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History of the loss prevention symposia: Forty years, 1967–2006



In the early 1960s a number of sizable explosions and fires occurred in the oil and petrochemical industries. A light hydrocarbons plant in Louisiana suffered a vapor cloud explosion. This phenomenon, although it had occurred before, was largely unrecognized in industry. At about the same time, the process industries were moving toward the “jumbo” plants. Formerly, ammonia was produced in multiple plants of 100 to 300 tons/day capacity with multiple parallel lines of reciprocating compressors. However, in the early 1960s ammonia plants having capacities of 750, 1000, and 1500 tons/day with centrifugal machines were rolling off the designers boards. Large, single-train olefin plants, with capacities of 1.5 billion pounds per year, were also being designed and erected.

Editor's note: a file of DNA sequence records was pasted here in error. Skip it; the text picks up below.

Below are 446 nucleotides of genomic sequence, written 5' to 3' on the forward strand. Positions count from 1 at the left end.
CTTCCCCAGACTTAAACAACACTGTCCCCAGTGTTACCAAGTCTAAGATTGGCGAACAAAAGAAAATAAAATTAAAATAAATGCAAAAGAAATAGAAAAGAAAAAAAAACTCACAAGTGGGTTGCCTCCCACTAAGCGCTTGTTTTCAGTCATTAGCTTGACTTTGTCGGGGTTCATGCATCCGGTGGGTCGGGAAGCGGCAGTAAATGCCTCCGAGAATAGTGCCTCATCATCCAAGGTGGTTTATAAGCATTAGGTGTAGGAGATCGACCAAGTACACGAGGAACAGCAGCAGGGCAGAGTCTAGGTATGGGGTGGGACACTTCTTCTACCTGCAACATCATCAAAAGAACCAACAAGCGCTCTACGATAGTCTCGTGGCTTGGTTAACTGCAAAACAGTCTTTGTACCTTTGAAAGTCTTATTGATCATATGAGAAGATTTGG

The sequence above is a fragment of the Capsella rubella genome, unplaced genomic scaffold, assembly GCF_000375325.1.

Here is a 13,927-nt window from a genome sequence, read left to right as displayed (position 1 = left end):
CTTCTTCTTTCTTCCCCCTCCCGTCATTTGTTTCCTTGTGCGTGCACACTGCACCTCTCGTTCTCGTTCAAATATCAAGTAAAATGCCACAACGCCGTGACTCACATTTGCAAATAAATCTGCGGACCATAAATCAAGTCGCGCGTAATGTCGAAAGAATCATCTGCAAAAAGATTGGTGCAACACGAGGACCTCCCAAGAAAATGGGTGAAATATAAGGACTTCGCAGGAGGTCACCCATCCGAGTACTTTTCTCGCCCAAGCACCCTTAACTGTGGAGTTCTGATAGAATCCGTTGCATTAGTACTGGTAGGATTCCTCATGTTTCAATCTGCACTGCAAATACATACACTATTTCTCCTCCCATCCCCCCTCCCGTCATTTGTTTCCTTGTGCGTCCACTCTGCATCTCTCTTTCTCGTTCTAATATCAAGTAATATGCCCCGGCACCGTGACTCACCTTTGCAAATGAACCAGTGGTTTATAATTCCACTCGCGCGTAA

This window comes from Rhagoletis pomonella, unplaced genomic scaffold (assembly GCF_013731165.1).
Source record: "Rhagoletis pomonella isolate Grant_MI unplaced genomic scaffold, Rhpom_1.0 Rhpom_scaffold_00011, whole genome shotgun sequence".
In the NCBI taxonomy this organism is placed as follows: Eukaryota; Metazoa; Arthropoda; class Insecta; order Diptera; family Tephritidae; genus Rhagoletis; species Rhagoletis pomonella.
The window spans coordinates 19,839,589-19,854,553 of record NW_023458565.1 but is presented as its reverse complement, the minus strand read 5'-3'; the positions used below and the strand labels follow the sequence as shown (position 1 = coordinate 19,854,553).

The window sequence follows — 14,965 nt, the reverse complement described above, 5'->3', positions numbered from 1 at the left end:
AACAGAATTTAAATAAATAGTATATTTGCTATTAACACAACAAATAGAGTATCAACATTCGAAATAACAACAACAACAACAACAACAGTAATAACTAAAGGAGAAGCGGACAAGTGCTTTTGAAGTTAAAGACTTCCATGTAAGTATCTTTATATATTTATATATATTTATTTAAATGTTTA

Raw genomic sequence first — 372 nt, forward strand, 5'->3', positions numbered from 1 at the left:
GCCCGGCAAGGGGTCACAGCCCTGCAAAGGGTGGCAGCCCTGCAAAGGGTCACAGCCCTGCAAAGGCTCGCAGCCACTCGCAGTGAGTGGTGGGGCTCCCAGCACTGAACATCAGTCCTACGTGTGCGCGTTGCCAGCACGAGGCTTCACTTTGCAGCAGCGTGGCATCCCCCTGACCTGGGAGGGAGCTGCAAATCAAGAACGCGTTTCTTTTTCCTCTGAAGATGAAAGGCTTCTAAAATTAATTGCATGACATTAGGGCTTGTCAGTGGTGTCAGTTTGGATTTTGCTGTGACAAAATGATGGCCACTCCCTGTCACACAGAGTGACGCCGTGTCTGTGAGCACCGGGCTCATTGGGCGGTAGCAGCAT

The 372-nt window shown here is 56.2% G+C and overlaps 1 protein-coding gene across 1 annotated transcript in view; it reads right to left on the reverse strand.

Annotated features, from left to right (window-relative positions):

As a response to these trends, a number of people from industry and insurance put together a symposium to explore ways to improve loss prevention in the process industries. This symposium contained six sessions and was held at the AIChE National meeting in Houston in 1967. Attendance was excellent and a committee was formed to prepare annual symposia on the topic. These symposia are still held at AIChE National meetings with the 40th Loss Prevention Symposium being held this year. This paper will discuss some of the highlights of these symposia and some of the people that have made them so successful over the years. © 2006 American Institute of Chemical Engineers Process Saf Prog, 2006